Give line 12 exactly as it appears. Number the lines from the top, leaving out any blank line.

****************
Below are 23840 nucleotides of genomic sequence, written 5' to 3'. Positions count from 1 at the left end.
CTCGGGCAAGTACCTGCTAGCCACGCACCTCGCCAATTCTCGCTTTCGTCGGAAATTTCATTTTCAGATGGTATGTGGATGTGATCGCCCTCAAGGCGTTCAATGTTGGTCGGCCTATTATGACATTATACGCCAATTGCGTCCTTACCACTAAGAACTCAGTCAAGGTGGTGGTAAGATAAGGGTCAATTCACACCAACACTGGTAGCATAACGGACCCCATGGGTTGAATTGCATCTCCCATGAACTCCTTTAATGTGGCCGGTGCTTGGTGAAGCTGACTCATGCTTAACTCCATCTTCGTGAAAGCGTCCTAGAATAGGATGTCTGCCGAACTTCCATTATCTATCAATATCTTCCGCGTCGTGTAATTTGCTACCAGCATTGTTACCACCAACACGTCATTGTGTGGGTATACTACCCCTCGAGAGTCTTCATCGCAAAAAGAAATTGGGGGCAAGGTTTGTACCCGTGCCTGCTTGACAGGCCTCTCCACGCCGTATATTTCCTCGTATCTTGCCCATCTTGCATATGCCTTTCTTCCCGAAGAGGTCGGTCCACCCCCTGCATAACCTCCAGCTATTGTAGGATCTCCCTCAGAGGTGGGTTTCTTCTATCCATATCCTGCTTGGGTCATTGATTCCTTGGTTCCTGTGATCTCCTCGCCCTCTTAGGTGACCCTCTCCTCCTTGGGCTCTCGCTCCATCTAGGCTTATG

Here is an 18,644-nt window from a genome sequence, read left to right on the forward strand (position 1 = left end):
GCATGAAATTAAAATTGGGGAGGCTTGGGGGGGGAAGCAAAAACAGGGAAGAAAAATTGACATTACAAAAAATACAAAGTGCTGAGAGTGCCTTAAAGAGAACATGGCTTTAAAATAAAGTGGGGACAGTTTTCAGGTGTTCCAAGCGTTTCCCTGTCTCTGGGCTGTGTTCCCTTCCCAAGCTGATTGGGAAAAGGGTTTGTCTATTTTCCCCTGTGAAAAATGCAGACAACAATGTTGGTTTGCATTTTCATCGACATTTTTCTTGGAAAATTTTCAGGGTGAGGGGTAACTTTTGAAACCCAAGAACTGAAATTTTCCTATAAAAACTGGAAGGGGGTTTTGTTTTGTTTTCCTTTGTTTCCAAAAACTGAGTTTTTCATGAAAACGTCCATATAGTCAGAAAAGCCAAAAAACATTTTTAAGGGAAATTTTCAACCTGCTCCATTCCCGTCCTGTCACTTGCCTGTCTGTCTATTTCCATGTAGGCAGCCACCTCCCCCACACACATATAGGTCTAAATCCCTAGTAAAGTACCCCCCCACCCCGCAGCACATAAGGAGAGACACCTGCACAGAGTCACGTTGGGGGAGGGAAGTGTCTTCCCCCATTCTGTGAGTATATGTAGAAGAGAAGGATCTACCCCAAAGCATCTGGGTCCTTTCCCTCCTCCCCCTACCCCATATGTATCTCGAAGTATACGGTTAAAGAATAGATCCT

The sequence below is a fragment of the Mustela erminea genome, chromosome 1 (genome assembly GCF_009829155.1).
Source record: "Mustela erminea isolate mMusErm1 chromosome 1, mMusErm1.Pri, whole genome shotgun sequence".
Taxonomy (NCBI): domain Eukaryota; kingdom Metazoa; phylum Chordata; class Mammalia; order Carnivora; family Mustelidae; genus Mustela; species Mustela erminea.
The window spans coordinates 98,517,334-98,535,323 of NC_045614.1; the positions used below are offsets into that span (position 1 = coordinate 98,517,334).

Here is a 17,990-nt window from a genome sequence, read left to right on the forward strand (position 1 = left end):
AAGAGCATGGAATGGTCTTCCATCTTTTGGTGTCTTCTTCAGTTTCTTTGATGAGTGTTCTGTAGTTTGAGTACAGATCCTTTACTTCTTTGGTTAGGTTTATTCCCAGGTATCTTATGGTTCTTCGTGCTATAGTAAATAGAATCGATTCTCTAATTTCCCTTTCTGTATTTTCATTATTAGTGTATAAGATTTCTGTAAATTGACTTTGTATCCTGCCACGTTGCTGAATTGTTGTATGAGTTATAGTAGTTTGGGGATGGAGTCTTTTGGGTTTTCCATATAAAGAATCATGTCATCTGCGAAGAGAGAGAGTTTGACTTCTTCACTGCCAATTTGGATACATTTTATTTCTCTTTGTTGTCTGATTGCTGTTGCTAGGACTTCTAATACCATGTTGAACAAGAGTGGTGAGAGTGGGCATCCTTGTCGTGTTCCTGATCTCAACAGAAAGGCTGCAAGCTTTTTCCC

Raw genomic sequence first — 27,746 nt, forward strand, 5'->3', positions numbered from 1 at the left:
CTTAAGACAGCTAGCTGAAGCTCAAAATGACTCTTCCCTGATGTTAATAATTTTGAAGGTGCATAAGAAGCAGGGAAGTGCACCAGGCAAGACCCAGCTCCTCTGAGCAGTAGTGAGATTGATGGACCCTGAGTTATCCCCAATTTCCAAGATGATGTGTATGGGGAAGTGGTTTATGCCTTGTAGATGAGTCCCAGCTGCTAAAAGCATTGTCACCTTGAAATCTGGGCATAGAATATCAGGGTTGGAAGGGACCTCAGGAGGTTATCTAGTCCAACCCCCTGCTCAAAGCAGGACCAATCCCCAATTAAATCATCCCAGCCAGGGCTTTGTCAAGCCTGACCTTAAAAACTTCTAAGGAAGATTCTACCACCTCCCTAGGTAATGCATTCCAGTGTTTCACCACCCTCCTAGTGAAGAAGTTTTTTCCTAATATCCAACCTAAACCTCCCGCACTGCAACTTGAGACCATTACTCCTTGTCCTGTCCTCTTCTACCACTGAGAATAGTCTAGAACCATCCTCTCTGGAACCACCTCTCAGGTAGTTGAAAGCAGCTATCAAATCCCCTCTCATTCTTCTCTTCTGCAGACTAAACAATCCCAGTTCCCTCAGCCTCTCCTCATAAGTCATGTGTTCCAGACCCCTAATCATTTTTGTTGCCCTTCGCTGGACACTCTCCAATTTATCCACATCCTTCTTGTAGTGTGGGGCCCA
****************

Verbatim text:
CTTAAGACAGCTAGCTGAAGCTCAAAATGACTCTTCCCTGATGTTAATAATTTTGAAGGTGCATAAGAAGCAGGGAAGTGCACCAGGCAAGACCCAGCTCCTCTGAGCAGTAGTGAGATTGATGGACCCTGAGTTATCCCCAATTTCCAAGATGATGTGTATGGGGAAGTGGTTTATGCCTTGTAGATGAGTCCCAGCTGCTAAAAGCATTGTCACCTTGAAATCTGGGCATAGAATATCAGGGTTGGAAGGGACCTCAGGAGGTTATCTAGTCCAACCCCCTGCTCAAAGCAGGACCAATCCCCAATTAAATCATCCCAGCCAGGGCTTTGTCAAGCCTGACCTTAAAAACTTCTAAGGAAGATTCTACCACCTCCCTAGGTAATGCATTCCAGTGTTTCACCACCCTCCTAGTGAAGAAGTTTTTTCCTAATATCCAACCTAAACCTCCCGCACTGCAACTTGAGACCATTACTCCTTGTCCTGTCCTCTTCTACCACTGAGAATAGTCTAGAACCATCCTCTCTGGAACCACCTCTCAGGTAGTTGAAAGCAGCTATCAAATCCCCTCTCATTCTTCTCTTCTGCAGACTAAACAATCCCAGTTCCCTCAGCCTCTCCTCATAAGTCATGTGTTCCAGACCCCTAATCATTTTTGTTGCCCTTCGCTGGACACTCTCCAATTTATCCACATCCTTCTTGTAGTGTGGGGCCCA